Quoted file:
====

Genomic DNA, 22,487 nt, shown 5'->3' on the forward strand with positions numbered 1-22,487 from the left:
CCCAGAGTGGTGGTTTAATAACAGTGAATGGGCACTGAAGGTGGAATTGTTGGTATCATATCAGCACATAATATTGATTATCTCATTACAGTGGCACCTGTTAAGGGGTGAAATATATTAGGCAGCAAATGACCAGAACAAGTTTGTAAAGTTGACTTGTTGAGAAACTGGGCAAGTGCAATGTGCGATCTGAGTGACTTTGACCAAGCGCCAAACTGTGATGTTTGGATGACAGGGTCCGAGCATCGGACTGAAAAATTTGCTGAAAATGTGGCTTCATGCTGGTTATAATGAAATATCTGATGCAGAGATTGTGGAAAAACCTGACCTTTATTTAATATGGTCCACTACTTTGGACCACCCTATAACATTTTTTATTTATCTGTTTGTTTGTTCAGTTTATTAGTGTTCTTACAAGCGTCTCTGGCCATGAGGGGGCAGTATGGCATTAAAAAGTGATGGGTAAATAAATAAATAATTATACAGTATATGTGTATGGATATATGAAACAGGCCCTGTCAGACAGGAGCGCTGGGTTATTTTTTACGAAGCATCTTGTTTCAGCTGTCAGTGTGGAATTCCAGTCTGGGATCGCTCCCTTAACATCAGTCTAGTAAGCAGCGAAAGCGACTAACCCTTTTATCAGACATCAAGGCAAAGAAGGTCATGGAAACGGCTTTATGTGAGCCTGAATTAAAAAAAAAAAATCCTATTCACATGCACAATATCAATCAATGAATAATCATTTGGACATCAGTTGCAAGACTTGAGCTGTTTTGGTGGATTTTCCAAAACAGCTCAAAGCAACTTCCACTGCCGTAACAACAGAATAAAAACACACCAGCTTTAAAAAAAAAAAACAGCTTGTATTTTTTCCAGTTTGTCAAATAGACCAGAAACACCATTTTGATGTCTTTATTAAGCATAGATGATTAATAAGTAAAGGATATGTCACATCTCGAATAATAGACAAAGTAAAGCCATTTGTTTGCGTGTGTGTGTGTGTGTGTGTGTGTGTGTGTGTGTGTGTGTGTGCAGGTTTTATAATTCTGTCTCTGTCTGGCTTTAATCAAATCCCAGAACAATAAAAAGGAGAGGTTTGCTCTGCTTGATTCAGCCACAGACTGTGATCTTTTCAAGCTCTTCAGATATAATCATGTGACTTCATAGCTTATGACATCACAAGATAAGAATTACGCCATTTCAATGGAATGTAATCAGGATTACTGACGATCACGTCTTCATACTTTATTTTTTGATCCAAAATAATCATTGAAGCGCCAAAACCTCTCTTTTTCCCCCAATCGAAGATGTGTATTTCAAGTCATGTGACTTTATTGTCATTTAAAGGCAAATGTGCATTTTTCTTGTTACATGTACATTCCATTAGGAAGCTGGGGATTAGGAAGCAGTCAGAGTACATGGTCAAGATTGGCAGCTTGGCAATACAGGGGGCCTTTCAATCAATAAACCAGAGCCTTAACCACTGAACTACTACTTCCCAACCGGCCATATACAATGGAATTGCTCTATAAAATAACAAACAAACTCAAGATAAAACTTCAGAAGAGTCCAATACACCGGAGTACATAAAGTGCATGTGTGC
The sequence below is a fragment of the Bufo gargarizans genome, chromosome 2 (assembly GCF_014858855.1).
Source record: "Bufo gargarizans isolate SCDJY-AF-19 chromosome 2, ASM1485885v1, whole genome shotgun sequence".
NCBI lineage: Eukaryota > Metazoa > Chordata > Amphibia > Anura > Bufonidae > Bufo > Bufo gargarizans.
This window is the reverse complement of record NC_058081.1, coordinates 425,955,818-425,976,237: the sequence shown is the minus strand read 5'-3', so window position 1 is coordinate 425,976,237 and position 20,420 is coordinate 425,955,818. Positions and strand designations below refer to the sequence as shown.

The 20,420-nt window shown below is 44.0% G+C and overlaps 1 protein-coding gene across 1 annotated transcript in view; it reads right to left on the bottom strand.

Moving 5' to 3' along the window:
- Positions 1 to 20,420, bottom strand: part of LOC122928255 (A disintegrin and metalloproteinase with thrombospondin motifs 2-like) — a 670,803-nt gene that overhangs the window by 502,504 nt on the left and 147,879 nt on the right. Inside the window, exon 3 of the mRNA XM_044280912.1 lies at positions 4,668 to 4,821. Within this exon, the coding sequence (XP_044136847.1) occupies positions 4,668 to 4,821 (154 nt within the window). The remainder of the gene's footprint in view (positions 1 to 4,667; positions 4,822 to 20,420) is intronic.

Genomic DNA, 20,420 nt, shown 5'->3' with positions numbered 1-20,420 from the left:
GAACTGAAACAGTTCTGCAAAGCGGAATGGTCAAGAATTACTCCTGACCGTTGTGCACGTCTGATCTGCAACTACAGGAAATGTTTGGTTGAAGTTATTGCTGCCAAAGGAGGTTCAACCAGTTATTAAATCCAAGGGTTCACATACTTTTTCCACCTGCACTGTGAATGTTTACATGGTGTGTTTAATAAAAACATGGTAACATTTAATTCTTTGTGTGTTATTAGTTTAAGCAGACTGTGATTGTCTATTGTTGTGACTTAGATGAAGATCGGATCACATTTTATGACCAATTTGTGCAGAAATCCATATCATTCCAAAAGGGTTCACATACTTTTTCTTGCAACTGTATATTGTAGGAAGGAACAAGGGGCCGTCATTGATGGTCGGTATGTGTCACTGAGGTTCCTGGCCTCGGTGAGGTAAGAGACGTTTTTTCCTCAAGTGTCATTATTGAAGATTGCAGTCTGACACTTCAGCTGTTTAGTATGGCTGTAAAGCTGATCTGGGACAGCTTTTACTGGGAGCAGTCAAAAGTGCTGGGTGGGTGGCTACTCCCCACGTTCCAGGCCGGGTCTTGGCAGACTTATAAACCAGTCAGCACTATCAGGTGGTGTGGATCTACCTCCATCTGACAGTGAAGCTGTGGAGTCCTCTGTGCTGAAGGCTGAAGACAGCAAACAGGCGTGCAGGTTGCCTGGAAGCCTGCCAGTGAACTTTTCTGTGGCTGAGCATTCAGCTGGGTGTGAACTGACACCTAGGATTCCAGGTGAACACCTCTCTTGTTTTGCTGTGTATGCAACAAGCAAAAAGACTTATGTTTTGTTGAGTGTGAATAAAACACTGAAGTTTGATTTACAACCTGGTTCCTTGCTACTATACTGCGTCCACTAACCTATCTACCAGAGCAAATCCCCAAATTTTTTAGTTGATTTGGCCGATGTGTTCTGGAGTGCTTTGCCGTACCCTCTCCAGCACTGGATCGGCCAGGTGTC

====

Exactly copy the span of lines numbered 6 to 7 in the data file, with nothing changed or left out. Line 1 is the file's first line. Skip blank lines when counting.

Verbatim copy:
This window is the reverse complement of record NC_058081.1, coordinates 425,955,818-425,976,237: the sequence shown is the minus strand read 5'-3', so window position 1 is coordinate 425,976,237 and position 20,420 is coordinate 425,955,818. Positions and strand designations below refer to the sequence as shown.

The 20,420-nt window shown below is 44.0% G+C and overlaps 1 protein-coding gene across 1 annotated transcript in view; it reads right to left on the bottom strand.